Information Technology (Intermediary Guidelines and Digital Media Ethics Code), Rules 2021were brought in by the Ministry of Electronics and Information Technology for social media intermediaries (SMI), Over The Top (OTT) platforms and Digital Media Platforms, replacing the Information Technology (Intermediary Guidelines) Rules 2011, under the IT Act, 2000.
Recently some SMI platforms have raised objections over the new IT rules, and have said that their implementation will affect the privacy of its users. The government has given them multiples warnings, which have been as early as the 5th of June, on the need to comply with the guidelines. They have been threatened with facing a ban in India or that they will no more enjoy an exemption from liability as intermediary available under Section 79 of the Information Technology (IT) Act, 2000 or may even face punishment under the IPC. Sec 79 of the IT Rules, says an intermediary shall not be liable for any third party information, data, or communication link made available or hosted by him.
Misuse of Social Media for Anti-National Activities-
There has never been a definition of what constitutes anti-national activities, either by the judiciary or the legislature. As per Article 31D(4) of the Constitution of India being anti-nationals would mean any action taken by an individual or association which: –
- is intended towards actions of solidarity towards cession and secession of territoriality of the Indian State.
- which disclaims, questions, threatens and disrupts the sovereignty and unity of the country.
- Any intention of coup d’état.
- creates and disrupts public services with the vaguely phrased internal disturbances.
- spreads religious, racial, regional, caste and communal hatred.
The persons who engage with any of the 5 points above in any manner, would be termed as anti-nationals. Generally from the social media perspective anti-national activities may include illegal and unlawful content, including terrorism, radicalisation, content calling for a coup, hate speech, hate crime etc. Communal riots can also be termed as anti- national as they disrupt public services, and encourage religious hate. With over 400 million internet users, India is the 2nd largest internet population in the world. Thus, the internet today can be used to create various disruptions that may be against the state which may lead to severe violence across various regions.
There is a growing concern regarding anti-national activities in the recent past, specifically since 2015. Hate crimes and hate speeches have been on the rise in the recent past. Since September 2015 and December 2019 most hate crimes have been reported to be towards Dalits. Muslims followed as targets during that time period. Varying from caste, religion to honor killing and love jihad, a total of 902 crimes were reported because of this alleged hate.
In a landmark Shreya Singhal Case of 2015, the Supreme Court, struck down Section 66A of the IT Act, 2000 which criminalised offensive messages with menacing character, as unconstitutional. But people believe that the order didn’t take much notice of the rising cases of cyber-bullying, online hate speech and hate crimes. The fundamental rights of victims and the harm that can come about when individuals pursue professions via the online domain was also not taken into account.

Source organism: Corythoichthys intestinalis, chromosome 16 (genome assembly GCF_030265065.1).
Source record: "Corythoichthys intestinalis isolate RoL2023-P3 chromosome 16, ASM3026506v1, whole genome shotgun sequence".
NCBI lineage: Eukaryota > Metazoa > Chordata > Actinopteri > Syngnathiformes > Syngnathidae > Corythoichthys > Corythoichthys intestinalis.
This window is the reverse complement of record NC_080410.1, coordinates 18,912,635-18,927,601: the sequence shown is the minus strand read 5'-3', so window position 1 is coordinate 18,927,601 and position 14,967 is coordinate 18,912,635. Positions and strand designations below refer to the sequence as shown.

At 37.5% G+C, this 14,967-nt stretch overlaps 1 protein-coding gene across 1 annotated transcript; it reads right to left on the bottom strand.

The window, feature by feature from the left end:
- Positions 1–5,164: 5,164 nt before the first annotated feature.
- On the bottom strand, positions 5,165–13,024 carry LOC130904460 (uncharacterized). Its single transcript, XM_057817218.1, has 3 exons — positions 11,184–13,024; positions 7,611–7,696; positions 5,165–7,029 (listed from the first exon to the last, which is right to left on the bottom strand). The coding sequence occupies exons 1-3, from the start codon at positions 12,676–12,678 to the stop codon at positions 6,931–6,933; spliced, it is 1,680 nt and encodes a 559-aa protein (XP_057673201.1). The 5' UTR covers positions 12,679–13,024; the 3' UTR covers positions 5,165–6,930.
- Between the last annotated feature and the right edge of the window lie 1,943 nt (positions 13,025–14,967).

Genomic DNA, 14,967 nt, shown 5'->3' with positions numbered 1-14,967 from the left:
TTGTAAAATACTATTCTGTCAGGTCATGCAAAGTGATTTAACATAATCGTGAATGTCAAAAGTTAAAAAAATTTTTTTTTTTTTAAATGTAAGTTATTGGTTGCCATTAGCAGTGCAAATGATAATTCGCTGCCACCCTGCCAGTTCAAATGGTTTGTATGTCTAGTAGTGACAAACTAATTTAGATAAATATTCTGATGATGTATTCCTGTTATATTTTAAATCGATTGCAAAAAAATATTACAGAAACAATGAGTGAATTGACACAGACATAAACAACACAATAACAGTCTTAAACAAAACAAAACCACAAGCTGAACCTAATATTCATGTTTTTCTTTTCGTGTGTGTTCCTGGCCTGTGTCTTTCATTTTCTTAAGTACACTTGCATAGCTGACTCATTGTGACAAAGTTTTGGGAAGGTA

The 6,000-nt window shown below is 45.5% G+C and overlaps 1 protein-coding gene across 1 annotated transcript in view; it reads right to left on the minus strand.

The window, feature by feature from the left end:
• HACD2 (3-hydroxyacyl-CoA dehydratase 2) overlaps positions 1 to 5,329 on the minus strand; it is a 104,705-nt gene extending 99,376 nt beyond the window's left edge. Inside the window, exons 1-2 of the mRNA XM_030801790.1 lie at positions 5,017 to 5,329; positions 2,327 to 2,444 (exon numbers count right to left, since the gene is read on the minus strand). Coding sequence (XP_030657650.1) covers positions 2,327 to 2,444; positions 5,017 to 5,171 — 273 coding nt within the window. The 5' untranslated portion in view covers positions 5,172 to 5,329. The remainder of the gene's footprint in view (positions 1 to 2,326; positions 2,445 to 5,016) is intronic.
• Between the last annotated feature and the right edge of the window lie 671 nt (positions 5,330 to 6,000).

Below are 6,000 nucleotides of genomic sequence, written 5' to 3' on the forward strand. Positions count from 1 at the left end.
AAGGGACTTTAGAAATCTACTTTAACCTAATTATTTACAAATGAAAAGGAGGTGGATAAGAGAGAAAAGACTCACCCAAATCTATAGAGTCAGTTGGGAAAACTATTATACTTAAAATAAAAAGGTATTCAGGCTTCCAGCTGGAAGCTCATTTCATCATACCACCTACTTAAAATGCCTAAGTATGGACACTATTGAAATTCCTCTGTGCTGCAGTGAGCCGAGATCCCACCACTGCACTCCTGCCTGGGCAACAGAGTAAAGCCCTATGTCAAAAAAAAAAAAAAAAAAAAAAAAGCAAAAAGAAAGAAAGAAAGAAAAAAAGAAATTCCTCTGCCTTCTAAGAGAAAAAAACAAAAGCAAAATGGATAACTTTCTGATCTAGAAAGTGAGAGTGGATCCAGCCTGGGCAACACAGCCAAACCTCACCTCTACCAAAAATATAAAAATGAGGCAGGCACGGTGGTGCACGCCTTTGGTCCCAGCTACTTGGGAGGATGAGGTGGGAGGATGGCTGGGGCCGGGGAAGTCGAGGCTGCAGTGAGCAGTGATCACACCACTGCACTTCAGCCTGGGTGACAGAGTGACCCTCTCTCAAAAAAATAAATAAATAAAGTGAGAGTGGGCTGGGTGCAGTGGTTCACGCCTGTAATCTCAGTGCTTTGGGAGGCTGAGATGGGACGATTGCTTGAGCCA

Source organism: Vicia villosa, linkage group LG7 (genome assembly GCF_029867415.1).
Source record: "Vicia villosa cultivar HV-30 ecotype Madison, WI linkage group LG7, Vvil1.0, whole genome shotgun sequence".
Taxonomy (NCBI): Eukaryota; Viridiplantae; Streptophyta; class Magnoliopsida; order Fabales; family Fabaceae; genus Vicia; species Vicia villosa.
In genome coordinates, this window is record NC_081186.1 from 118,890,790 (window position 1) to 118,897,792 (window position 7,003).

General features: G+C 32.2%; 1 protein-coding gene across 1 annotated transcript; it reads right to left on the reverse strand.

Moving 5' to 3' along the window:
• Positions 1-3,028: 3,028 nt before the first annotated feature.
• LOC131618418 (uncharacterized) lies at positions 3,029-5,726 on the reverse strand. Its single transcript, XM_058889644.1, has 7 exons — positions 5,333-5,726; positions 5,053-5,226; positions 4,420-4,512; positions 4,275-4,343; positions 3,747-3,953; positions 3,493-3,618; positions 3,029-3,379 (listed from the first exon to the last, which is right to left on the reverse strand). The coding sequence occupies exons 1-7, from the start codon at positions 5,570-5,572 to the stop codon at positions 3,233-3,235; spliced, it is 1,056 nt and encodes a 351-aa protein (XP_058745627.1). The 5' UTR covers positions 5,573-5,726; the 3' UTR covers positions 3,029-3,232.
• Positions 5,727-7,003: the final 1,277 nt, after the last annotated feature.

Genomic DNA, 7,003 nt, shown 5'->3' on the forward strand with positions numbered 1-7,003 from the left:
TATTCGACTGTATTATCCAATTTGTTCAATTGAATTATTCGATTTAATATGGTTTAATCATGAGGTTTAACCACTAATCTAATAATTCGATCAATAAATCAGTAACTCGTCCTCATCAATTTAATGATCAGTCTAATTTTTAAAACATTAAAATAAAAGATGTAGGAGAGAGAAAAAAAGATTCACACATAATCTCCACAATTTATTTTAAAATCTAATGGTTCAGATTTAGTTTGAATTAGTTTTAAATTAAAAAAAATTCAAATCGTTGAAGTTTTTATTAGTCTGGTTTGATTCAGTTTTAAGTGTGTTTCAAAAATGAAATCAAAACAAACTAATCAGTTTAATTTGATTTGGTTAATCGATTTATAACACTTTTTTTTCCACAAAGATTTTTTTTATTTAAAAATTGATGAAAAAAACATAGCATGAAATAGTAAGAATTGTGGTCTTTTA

The judgement was bound to affect the rights of various individuals who asked various social media platforms to remove offensive content that violated their privacy. The IT Rules, 2011 mandate the platforms to take the content down within 36 hours. But as per the judgement the provision of removing content within 36 hours was removed now one could only make someone liable to remove content through a government notification. This was according to the rationale that the intermediaries cannot be held liable for any content shared on their platform, which resembles the exception under Sec 79 that the intermediaries enjoy.
Since the compliance measures have been diluted, there was an immediate need to bring new rules to enable one to get speedy redressal against their grievances, in ways of removing content, or making someone liable for posting the content, or by any other means. We needed a better balance between the recourse that victims should be provided for having their rights violated and also social media platforms’ protection of free speech.
Vrious provisions under the IT Act and the IPC provide for criminalising acts like online rape or death threats, or the publishing of non-consensual sexually explicit content, all of which relate to hate crimes. But today there is a need to build an environment where one feels safe to use digital media, where the victims have an effective mechanism to get justice in case their rights are violated as online hate and sexual exploitation is becoming increasingly normalised in today’s day and age.
The figures provided by the National Crime Records Bureau are indeed troubling but one also wonders how many online crimes go unreported simply because victims do not feel that any application of justice will be forthcoming. In this regard, today, there is a need to include digital awareness in school’s curriculum so that the students are aware of their rights and also are aware of the means through which they can get justice.